One of the best Hollywood-screenwriter self-pity arias since Bruce Wagner’s Force Majeure and Michael Tolkin’s The Player. Also a huge leap in sensibility over Lankford’s The Shooters and Angry Moon (both 1997).
Lankford deserves rosettes for avoiding nearly all the clichés of the LA suspense novel. He starts big, with the 1994 earthquake, as Hollywood development deals fall like the freeway and studios try to recover from the disaster. Mark Hayes is a creative executive for Dexter Morton’s production company—offices at Warner Brothers. At 35, Mark heads toward middle age without a single film credit. He reads lousy scripts and galleys all day, writes critiques, takes pitches from screenwriters, directors and producers. Morton, his boss, an ogre, has risen from cheapo flicks during the 1980s videotape boom to one big hit that gives him clout and a fancy house. We get plenty of pitches that Mark and his fellow slush pile slug Alex face daily. Alex’s gorgeous blond lover, Charity James, is stolen from him by Morton, who puts her up at his mansion and, rumor has it, pimps her out to big execs for production favors. Morton is perhaps the most despised man in Hollywood (when he gets hate letters, he posts them on the office bulletin board). When he throws a big party at his mansion for folk who sometimes bad-mouth him to his face, a fight erupts with Charity and he tosses her out. Next morning, Mark finds Morton doing a William Holden in his pool, dead, a big gash in his head where he was hit by a bust of Apollo. Mark knows the police think he’s guilty; finds himself saddled with Charity in his apartment—and subplots abound. He’s befriended by his neighbor Clyde McCoy, a failed screenwriter writing a life of Raymond Chandler full of rant against Chandler’s genius. And Mark is sure someone’s out to kill him.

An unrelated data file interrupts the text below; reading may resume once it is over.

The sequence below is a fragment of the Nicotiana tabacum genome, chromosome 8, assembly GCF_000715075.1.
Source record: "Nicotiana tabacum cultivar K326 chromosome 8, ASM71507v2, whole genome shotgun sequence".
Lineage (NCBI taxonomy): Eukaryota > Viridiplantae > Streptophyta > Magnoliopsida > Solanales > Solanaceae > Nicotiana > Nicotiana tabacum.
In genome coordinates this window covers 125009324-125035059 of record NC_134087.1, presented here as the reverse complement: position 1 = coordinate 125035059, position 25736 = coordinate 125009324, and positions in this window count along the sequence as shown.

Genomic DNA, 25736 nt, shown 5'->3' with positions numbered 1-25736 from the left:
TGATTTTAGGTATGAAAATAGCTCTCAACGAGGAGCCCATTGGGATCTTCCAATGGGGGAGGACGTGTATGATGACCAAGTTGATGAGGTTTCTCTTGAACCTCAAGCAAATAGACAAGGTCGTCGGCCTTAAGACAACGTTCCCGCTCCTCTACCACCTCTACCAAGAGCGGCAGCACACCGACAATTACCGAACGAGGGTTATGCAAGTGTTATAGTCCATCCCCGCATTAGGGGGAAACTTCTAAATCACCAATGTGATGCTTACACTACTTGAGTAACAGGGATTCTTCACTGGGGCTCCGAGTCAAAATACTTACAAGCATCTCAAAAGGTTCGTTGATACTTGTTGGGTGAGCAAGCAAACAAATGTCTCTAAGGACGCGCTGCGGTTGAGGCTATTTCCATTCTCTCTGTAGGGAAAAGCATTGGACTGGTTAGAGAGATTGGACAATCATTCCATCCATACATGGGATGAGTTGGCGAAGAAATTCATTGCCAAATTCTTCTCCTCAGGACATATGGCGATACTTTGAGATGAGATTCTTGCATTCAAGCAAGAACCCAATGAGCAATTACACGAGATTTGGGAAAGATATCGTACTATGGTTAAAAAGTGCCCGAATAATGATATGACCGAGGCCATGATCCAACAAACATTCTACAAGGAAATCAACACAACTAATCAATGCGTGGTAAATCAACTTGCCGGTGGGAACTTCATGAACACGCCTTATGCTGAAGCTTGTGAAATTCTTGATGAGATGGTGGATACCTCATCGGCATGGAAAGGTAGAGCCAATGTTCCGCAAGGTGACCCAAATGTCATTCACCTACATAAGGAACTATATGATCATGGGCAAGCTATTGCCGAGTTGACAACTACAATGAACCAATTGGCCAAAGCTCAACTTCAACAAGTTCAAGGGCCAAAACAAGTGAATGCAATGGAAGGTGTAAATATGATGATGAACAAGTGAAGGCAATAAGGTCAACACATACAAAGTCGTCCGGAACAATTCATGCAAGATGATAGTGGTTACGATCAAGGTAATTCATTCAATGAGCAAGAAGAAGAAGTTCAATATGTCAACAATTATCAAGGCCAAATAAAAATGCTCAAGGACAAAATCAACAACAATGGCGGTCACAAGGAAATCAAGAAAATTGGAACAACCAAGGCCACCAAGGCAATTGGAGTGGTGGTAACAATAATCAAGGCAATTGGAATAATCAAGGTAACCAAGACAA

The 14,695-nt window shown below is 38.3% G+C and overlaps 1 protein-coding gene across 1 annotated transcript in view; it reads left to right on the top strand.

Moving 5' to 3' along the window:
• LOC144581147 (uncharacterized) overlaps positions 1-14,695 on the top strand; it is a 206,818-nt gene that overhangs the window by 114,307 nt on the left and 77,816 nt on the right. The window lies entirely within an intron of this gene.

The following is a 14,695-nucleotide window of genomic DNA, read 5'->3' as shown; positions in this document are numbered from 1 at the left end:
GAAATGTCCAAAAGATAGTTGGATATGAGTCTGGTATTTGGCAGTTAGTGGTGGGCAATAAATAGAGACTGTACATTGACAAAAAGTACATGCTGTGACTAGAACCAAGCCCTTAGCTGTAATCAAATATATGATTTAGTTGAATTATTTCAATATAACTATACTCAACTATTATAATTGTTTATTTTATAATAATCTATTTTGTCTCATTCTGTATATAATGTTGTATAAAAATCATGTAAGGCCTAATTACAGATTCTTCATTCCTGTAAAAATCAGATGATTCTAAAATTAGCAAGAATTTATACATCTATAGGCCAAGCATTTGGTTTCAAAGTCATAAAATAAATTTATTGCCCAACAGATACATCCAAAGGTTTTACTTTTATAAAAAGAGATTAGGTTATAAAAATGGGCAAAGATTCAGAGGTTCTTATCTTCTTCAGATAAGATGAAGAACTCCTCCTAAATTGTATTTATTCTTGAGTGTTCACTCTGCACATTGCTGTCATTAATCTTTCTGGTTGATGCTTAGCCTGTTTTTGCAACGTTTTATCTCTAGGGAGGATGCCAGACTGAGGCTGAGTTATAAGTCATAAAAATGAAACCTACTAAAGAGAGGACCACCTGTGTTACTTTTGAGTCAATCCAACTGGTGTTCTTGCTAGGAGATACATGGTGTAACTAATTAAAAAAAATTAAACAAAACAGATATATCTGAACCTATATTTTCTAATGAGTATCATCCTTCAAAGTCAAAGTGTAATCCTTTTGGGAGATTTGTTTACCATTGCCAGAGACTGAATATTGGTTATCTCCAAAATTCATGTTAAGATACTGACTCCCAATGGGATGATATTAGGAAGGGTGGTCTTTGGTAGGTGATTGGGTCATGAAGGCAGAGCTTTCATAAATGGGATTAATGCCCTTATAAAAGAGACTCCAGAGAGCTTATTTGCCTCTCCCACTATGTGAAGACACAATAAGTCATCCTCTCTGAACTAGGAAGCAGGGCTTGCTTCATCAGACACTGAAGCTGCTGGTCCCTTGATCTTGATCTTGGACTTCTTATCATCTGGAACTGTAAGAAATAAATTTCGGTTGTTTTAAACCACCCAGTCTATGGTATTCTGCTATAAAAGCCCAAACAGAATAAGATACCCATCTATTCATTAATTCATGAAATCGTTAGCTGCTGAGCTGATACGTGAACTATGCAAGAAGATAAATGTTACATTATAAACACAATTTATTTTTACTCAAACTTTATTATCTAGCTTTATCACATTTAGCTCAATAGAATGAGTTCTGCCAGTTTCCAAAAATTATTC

You’ll never write a screenplay again after reading this.